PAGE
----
243. Memorandum of Conversation0



Paris, December 10–12, 1961


  • United States
    • The Secretary
    • Ambassador Gavin
    • Mr. Bohlen
    • Mr. Kohler
    • Mr. Lyon
    • Mr. McNaughton
    • Mr. Hillenbrand
    • Mr. Brown
  • French
    • M. Couve de Murville
    • Ambassador Alphand
    • M. Lucet
    • M. Laloy
    • M. Manac’h
    • M. Soutou
    • M. de Beaumarchais
    • M. Froment-Meurice
  • United Kingdom
    • Lord Home
    • Sir Shuckburgh
    • Sir Dixon
    • Sir Rumbold
    • Mr. Ledwidge
    • Mr. Samuel
    • Mr. Butler


  • Laos

Lord Home opened by stating the news from Geneva is that an agreement with the Soviets may be achieved at any time. The problem is now to get the three Princes together. As co-chairmen, the UK and the Soviets could suggest to the Princes that they meet somewhere although it would be better if they did this on their own.

The Secretary said that there are indications there may be a meeting in Vientiane but no evidence that Souvanna Phouma and Souphannouvong are in a negotiating mood. We have been trying to get Phoumi to play but we should remember that essentially we are asking him to surrender. The composition of the future government worries us. We do not see how we can sign an agreement at Geneva if it is obviously a fraud.

[Page 539]

Couve suggested we ask the three Princes to meet in Geneva under the co-chairmen as there seems to be no progress in Laos itself.1 In Geneva they would be under some pressure to make decisions and would not have the security problem. This may create a problem with the King.

“Sec. said Ball might ask Harriman if it would make sense to get the three Princes invited to Geneva. Ball said he had been talking with Johnson. The feeling here is it would be more difficult to arrange it for them where it is taking place now because for quite obvious reasons they are reluctant to meet. It is not the geographic location. Sec. said another location may take away any. … Ball said we would explore that and see what might be done along that line. Ball asked about the possibility of Rangoon. Sec. said it may be it could be held at Delhi with their Chairman of ICC (?) Ball said we would explore that.” (Kennedy Library, Ball Papers, Laos; ellipsis in the source text)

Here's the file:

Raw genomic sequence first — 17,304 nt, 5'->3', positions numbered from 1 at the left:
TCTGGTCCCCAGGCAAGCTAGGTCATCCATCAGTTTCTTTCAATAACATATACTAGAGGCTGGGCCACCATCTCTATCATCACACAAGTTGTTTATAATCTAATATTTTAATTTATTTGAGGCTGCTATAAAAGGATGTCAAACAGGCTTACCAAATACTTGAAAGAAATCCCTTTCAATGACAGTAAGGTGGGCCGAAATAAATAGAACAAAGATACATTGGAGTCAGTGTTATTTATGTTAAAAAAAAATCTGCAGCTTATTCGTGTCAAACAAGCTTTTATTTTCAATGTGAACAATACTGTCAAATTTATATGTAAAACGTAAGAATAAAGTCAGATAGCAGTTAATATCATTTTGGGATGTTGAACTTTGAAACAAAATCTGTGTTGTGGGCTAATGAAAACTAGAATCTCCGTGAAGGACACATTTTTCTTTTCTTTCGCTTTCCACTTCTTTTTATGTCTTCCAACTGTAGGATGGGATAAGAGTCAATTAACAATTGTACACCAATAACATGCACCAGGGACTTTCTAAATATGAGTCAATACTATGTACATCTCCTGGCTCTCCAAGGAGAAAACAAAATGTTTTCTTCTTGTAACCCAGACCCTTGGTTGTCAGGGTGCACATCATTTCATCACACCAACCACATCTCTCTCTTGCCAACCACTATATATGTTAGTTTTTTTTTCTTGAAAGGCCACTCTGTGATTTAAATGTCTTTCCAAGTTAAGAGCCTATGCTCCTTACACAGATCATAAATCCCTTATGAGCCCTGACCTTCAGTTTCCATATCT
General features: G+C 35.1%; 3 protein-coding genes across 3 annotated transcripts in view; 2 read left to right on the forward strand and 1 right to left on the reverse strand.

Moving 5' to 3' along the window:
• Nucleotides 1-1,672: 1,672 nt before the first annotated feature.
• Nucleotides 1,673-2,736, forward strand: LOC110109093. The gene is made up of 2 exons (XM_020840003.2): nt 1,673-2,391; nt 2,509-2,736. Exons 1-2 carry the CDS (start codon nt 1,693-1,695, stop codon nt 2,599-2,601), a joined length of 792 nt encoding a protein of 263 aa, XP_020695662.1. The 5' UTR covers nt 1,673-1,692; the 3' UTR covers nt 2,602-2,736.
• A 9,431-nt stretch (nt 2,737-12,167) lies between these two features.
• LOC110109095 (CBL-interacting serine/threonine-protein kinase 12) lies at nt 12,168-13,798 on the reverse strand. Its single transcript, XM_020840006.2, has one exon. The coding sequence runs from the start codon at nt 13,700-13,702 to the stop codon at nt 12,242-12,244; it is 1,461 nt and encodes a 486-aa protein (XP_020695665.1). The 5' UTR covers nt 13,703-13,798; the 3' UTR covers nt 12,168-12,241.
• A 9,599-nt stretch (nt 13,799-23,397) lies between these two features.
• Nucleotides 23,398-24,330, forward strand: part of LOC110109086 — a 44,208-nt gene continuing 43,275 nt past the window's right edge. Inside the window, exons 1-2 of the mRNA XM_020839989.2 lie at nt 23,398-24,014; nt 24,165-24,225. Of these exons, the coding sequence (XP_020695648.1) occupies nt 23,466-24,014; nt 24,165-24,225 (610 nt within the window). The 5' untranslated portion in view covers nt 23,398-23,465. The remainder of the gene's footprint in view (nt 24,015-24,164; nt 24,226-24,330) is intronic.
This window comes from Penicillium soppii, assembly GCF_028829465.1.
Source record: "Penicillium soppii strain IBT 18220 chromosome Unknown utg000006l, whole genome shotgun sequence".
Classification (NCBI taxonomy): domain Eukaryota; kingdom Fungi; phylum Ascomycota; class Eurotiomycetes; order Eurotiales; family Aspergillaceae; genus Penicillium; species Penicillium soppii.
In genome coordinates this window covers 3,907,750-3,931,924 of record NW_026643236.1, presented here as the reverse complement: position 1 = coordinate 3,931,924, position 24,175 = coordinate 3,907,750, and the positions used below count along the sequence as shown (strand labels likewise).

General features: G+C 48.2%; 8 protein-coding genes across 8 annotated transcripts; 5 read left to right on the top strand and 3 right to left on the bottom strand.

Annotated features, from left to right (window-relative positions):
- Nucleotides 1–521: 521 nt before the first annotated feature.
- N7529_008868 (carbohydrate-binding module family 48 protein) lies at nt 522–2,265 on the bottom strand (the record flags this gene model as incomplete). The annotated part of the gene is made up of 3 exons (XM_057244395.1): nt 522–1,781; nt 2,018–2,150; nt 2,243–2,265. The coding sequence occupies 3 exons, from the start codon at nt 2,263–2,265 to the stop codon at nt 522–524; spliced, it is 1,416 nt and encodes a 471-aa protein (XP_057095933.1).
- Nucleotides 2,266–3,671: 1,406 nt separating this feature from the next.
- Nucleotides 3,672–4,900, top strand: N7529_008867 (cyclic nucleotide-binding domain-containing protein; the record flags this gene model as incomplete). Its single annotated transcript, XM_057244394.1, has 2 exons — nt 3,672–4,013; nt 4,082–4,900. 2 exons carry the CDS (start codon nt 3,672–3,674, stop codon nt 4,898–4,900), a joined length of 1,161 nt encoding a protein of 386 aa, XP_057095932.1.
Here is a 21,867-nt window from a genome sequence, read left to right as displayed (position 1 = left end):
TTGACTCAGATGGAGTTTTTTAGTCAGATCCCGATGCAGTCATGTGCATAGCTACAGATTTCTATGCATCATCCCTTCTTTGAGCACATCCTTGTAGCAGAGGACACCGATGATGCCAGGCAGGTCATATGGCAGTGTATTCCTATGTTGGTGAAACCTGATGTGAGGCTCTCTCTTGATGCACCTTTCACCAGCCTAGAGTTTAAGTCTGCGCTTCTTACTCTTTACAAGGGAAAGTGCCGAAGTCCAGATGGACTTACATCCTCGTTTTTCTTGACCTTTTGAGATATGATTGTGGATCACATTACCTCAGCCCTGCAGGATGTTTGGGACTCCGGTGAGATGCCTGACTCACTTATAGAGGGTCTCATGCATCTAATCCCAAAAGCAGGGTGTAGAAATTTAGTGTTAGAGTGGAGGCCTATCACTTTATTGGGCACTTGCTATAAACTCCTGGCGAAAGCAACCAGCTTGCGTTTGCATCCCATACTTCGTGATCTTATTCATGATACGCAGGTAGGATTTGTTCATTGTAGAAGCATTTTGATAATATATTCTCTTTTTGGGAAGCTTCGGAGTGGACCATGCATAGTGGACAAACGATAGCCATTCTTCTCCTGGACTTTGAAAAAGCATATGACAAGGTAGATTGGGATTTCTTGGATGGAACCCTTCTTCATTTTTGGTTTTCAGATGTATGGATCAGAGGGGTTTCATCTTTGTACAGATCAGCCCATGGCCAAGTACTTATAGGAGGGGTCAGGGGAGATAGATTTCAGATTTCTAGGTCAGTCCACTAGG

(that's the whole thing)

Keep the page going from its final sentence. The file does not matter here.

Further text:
The Secretary said there are signs that delegations from Xieng Khouang are in touch with the Chinese military mission in North Vietnam and may be preparing for a renewal of fighting. It might be useful to have a meeting in Geneva even as a delaying tactic. We should see if there has been any progress in the last day, which he doubted.

Lord Home said that Souvanna Phouma might ask some moderates to take part in the Government, perhaps Phoui. Despite the difficulty with the King, he thought there were advantages in a co-chairmen invitation. The matter could be put to Gromyko perhaps initially from MacDonald to Pushkin. In the meantime the British delegation would prepare a draft letter to the three Princes. The King could be informed that an agreement has been worked out in Geneva and that it has been suggested the three Princes meet there.

The Secretary said that some other site in Switzerland might be more acceptable. Geneva has a bad memory for the Lao Government.

Lord Home said he would go ahead with drafting. We could then look at the news from Laos. If there is no change, the letter could be sent.

Couve suggested that we inform the delegations in Geneva of this discussion and seek their advice.

This was agreed.

  1. Source: Department of State, Central Files, 396.1–PA/12–1161. Secret. Drafted by L. Dean Brown of EUR and approved in S on December 12. The meeting took place at the Quai d’Orsay. Rusk was in Paris until December 16.
  2. A telephone conversation between Rusk and Ball, December 11, 9:10 a.m. Washington time, was transcribed as follows: